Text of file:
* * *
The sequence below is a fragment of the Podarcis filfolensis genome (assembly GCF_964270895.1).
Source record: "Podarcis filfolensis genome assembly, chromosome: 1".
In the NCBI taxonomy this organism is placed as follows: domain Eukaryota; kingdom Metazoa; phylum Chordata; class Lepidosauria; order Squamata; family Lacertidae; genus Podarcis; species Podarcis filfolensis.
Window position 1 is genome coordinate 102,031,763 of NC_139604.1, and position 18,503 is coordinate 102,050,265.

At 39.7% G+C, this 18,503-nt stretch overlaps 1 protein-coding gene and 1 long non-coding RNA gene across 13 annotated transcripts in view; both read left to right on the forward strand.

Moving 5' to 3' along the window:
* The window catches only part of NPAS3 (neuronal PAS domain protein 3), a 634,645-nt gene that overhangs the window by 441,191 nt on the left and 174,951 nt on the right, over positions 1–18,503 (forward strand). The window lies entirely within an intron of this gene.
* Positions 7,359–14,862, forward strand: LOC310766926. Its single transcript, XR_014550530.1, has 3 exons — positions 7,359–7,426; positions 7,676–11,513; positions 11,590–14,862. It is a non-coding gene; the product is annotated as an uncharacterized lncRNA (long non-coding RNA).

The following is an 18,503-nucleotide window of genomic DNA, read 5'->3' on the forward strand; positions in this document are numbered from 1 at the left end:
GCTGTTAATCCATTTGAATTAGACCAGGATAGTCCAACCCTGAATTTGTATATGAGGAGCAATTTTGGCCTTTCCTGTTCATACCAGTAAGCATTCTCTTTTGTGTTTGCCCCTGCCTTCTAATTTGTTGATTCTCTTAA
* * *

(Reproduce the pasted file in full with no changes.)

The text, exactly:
The sequence below is a fragment of the Podarcis filfolensis genome (assembly GCF_964270895.1).
Source record: "Podarcis filfolensis genome assembly, chromosome: 1".
In the NCBI taxonomy this organism is placed as follows: domain Eukaryota; kingdom Metazoa; phylum Chordata; class Lepidosauria; order Squamata; family Lacertidae; genus Podarcis; species Podarcis filfolensis.
Window position 1 is genome coordinate 102,031,763 of NC_139604.1, and position 18,503 is coordinate 102,050,265.

At 39.7% G+C, this 18,503-nt stretch overlaps 1 protein-coding gene and 1 long non-coding RNA gene across 13 annotated transcripts in view; both read left to right on the forward strand.

Moving 5' to 3' along the window:
* The window catches only part of NPAS3 (neuronal PAS domain protein 3), a 634,645-nt gene that overhangs the window by 441,191 nt on the left and 174,951 nt on the right, over positions 1–18,503 (forward strand). The window lies entirely within an intron of this gene.
* Positions 7,359–14,862, forward strand: LOC310766926. Its single transcript, XR_014550530.1, has 3 exons — positions 7,359–7,426; positions 7,676–11,513; positions 11,590–14,862. It is a non-coding gene; the product is annotated as an uncharacterized lncRNA (long non-coding RNA).

The following is an 18,503-nucleotide window of genomic DNA, read 5'->3' on the forward strand; positions in this document are numbered from 1 at the left end:
GCTGTTAATCCATTTGAATTAGACCAGGATAGTCCAACCCTGAATTTGTATATGAGGAGCAATTTTGGCCTTTCCTGTTCATACCAGTAAGCATTCTCTTTTGTGTTTGCCCCTGCCTTCTAATTTGTTGATTCTCTTAA